György Dalos

* 1943

  • This saying „it doesn’t depend on me” permeated the whole Hungarian literary life. I was always rejected, but none of the editors told me clearly whether he liked or he didn’t like my writings. They kept telling me that there was nothing to do. This led me to believe that there wasn’t a concrete list of banned writers, but that it was decided in the course of the weekly meeting of the editors-in-chief. Captured by this idea, I wrote a paper entitled "To the Critique of the Structure of Publication” at the end of 1971. It criticized certain aspects of literary democracy and suggested some ways to reform the process of publication.

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    Berlin, 17.05.2005

    duration: 02:47:07
    media recorded in project Oral History Archive - Budapest
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The saying, “it doesn’t depend on me”, permeated Hungarian literary life

dalos.jpg (historic)
György Dalos
photo: családi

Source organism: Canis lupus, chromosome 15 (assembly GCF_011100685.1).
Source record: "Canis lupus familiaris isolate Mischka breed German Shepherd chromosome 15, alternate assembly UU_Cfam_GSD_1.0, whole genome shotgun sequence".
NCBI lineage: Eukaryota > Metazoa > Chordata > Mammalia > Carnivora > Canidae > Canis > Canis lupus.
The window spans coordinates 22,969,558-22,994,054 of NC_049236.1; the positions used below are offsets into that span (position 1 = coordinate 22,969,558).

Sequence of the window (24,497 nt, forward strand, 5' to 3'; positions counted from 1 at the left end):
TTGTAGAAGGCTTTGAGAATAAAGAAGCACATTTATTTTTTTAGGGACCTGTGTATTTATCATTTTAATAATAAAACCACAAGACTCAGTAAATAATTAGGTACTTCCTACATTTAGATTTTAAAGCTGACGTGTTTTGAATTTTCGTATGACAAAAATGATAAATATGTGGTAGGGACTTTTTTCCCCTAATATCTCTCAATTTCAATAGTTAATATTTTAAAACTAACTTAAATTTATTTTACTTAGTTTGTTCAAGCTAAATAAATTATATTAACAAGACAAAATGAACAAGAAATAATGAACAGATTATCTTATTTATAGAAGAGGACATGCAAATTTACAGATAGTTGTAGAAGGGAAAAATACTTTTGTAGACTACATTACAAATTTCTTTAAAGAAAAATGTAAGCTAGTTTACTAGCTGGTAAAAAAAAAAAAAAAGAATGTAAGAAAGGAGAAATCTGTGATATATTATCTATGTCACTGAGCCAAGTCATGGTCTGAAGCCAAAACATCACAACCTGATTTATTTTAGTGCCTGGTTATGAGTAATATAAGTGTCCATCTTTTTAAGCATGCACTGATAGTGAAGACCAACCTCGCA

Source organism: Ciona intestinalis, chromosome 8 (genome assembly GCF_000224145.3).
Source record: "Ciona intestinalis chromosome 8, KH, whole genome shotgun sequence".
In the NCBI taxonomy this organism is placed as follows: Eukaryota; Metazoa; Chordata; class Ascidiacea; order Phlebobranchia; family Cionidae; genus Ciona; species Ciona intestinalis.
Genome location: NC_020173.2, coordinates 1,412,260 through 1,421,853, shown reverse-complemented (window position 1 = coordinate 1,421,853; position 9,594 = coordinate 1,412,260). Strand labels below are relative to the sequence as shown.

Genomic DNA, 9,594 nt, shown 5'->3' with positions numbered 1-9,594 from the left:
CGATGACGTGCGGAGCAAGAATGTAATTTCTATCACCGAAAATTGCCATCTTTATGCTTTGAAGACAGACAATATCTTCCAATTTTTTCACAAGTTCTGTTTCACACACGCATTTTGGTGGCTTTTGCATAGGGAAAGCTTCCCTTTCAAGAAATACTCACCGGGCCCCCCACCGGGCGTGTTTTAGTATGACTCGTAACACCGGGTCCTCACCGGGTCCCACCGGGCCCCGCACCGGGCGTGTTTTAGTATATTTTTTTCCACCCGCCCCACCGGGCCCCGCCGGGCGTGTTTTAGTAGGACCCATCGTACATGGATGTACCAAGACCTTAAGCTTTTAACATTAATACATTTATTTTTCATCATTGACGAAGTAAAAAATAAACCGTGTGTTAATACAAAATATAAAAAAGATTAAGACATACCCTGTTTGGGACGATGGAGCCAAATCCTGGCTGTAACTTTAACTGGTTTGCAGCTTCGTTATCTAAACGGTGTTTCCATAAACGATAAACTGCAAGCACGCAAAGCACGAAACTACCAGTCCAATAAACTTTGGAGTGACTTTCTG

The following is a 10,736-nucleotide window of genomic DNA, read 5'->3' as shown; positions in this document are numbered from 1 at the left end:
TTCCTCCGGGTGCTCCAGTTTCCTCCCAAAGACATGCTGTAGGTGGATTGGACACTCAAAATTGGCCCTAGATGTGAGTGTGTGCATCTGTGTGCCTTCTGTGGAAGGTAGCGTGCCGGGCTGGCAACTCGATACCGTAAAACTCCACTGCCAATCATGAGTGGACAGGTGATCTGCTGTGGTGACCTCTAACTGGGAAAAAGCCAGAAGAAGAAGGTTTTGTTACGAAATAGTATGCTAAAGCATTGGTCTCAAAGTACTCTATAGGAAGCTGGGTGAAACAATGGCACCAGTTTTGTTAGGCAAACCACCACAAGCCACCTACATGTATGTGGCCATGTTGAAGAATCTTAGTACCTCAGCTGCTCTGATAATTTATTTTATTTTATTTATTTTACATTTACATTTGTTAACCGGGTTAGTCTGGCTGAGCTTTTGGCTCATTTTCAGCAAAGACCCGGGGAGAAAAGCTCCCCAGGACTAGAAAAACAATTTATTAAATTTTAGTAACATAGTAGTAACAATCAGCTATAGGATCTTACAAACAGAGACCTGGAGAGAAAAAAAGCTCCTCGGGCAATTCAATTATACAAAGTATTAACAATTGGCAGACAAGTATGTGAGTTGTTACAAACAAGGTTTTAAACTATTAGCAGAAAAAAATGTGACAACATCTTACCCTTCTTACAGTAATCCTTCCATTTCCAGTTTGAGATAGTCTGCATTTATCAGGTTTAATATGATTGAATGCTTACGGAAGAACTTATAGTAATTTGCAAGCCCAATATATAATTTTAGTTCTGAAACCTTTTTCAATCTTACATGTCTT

György Dalos was born on September 23, 1943 in Budapest. He graduated from Kölcsey Secondary School in 1962 and then he attended the History Faculty of Lomonosov University in Moscow until 1967. He wrote his thesis on the German socialdemocratic movement in the Republic of Weimar. He married Rimma Vlagimirovna Trusova. In 1964 he became a member of the Hungarian Socialist Workers’ Party, and in the following year he was admitted to the Hungarian Writers’ Association. He constantly published poems, reviews and reports on the literary life of Moscow. His first book „The Birth of Our Words” was published in 1964. Returning to Hungary in 1967, he began to work as an assistant museologist in the Museum of the Workers’ Movement. In 1968 in the course of the so called Maoist process he, as a member of a extreme leftist student group, was sentenced to seven months suspended imprisonment for treason. He was ousted from the party, laid off from his job, prohibited to travel abroad, and censored. Consequently, he was restricted from publishing in Hungary for nineteen years. After another conflict with authorities in 1970, he was put under police surveillance. He began a hunger strike with Miklós Haraszti, protesting against this measure. Finally the philosopher György Lukács intervened and succeeded in raising the control. This was the last time he was engaged in open conflict with the one-party regime, nevertheless he continued to participate in the activities of the democratic underground. His daughter, Anna was born in 1973. As a freelance translater he translated several German and Russian technical and literary works, among those were Semjonov Stirlitz’s folders. He began to publish his own writings in the German Federal Republic in 1979. Dalos received a Deutscher Akademischer Austausch Dienst scholarship in 1984. One year later he accepted a position at the Institute for Eastern European Studies in Brema. Then in 1986 he worked for the Hungarian transmission of Deutschlandfunk as a contributor of written work. After receiving a work permission in 1987, he moved to Wien. In 1995 he was nominated director  of the Hungarian House in Berlin. When Hungary was the main guest of the book fair in Frankfurt he was asked to be literary curator of the event. Between 1992 and 1996 he was a member of the Board of Trustees of the Heinrich Böll Foundation in Cologne and later in Berlin. He moved to Berlin in 1995 and continued to work as a freelance writer. In 1997 he was elected associate member of the Saxon Artistic Academy. He’s collaborated with a couple of artistic juries in Germany. Since 2006 he is editor of the weekly Freitag. In the spring of 2008 he was curator of the presentation of Croatian literature at the book fair in Leipzig. Awards: Officer Grade of the Order of Merit of the  Hungarian Republic (2006), Main Award of the Leipzig International Book Fair  (2010).